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The 458 seems to have shut that moose down pretty well. Even with such a soft bullet.


Phil Shoemaker : "I went to a .30-06 on a fine old Mauser action. That worked successfully for a few years until a wounded, vindictive brown bear taught me that precise bullet placement is not always possible in thick alders, at spitting distances and when time is measured in split seconds. Lucky to come out of that lesson alive, I decided to look for a more suitable rifle."
 
Posts: 1934 | Location: Eastern Central Alaska | Registered: 15 July 2014Reply With Quote
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Thanks to all for The Mission Support.
Well on the way to page 60. beer

Dirty Harry Meets Bigfoot Harry:
Elmer Keith said the Remington factory loads (510gr soft and 500gr FMJ) shot to same POI as the Winchester factory loads, back in 1968.
Ought to be adequate for bigfoot if adequate for big bears. Wink

That 1983 piece by Meehan and Thilenius was pre-revival of the .416, though both George Hoffman and Robert Chatfield-Taylor were both at it by then.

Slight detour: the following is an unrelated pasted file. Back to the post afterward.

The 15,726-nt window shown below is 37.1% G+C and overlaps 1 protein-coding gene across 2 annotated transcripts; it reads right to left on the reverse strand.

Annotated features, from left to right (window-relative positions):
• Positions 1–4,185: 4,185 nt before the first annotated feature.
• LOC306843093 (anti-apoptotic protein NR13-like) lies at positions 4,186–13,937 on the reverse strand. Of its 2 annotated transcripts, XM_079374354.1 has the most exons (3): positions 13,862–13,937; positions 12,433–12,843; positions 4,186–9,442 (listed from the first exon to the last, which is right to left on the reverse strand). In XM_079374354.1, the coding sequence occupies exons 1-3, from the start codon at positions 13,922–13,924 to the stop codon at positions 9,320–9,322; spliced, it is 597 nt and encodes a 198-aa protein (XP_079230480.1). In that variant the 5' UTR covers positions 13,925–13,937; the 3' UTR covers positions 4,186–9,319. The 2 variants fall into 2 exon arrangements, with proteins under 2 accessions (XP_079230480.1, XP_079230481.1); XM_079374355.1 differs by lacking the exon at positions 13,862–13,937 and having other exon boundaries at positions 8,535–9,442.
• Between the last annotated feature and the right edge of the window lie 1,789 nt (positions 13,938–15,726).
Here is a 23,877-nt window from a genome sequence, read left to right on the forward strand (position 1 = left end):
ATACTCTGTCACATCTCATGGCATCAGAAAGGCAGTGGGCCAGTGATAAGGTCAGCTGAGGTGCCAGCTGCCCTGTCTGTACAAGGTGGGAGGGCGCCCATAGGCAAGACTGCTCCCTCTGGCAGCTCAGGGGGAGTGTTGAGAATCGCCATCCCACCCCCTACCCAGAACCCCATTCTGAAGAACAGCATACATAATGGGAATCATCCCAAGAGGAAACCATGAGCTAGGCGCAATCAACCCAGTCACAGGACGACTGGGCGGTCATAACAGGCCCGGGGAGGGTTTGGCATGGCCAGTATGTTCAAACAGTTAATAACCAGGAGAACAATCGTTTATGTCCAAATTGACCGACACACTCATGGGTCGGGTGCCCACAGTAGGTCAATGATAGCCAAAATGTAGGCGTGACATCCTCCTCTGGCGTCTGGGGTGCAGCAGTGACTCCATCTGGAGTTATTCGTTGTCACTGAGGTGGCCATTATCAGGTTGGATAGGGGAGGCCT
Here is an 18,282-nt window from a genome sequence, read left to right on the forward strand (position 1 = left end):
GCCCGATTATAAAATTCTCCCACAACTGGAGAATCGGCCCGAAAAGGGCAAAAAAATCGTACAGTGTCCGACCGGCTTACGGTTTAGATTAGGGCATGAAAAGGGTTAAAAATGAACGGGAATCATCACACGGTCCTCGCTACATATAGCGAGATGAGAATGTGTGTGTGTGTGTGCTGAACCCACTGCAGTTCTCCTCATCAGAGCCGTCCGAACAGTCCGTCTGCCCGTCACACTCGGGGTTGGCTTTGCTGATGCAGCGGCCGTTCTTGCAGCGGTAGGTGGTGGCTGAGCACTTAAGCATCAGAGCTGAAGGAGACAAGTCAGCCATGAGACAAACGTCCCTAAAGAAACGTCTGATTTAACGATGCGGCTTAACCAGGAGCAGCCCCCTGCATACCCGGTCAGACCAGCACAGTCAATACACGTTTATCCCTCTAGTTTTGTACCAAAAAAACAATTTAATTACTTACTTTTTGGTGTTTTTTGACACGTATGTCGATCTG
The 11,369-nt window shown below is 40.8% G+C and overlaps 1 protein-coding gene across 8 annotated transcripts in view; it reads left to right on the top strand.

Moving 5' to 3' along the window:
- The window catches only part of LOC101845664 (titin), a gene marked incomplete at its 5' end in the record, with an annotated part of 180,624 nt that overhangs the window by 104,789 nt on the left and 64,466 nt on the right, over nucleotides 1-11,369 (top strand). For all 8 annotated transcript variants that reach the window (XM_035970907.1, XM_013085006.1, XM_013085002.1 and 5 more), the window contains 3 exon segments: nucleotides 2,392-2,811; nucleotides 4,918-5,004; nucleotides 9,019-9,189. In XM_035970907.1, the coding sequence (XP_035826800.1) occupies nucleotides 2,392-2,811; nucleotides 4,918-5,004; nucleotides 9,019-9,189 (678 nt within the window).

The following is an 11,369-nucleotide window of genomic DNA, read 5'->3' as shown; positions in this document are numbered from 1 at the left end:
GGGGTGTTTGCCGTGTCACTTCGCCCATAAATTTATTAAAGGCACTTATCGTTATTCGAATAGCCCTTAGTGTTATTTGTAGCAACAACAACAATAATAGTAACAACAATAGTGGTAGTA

Of course, James Watts claimed that Taylor got the .416 Taylor idea from his earlier .416 Watts Short, just like Remington later turned the .416 Hoffman into the .416 Rem.
A modern ranking would certainly have to include at least the .416 Remington and .416 Ruger.
But the .458 Win. would still be the winner if any such study were scientific in the least.
Objective more than subjective anyway.
tu2
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Posts: 28032 | Location: KY | Registered: 09 December 2001Reply With Quote
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quote:
A modern ranking would certainly have to include at least the .416 Remington and .416 Ruger.
But the .458 Win. would still be the winner if any such study were scientific in the least.
Objective more than subjective anyway.


I grant that the 458 Win with the 400 gn GSC is a tad more gun than the 416 Ruger with the 330GSC. But the 416 Ruger with a 330gn GSC would be a pretty awesome tool in most situations, and adequate for any buffalo or bear.


+-+-+-+-+-+-+

"A well-rounded hunting battery might include:
500 AccRel Nyati, 416 Rigby or 416 Ruger, 375Ruger or 338WM, 308 or 270, 243, 223" --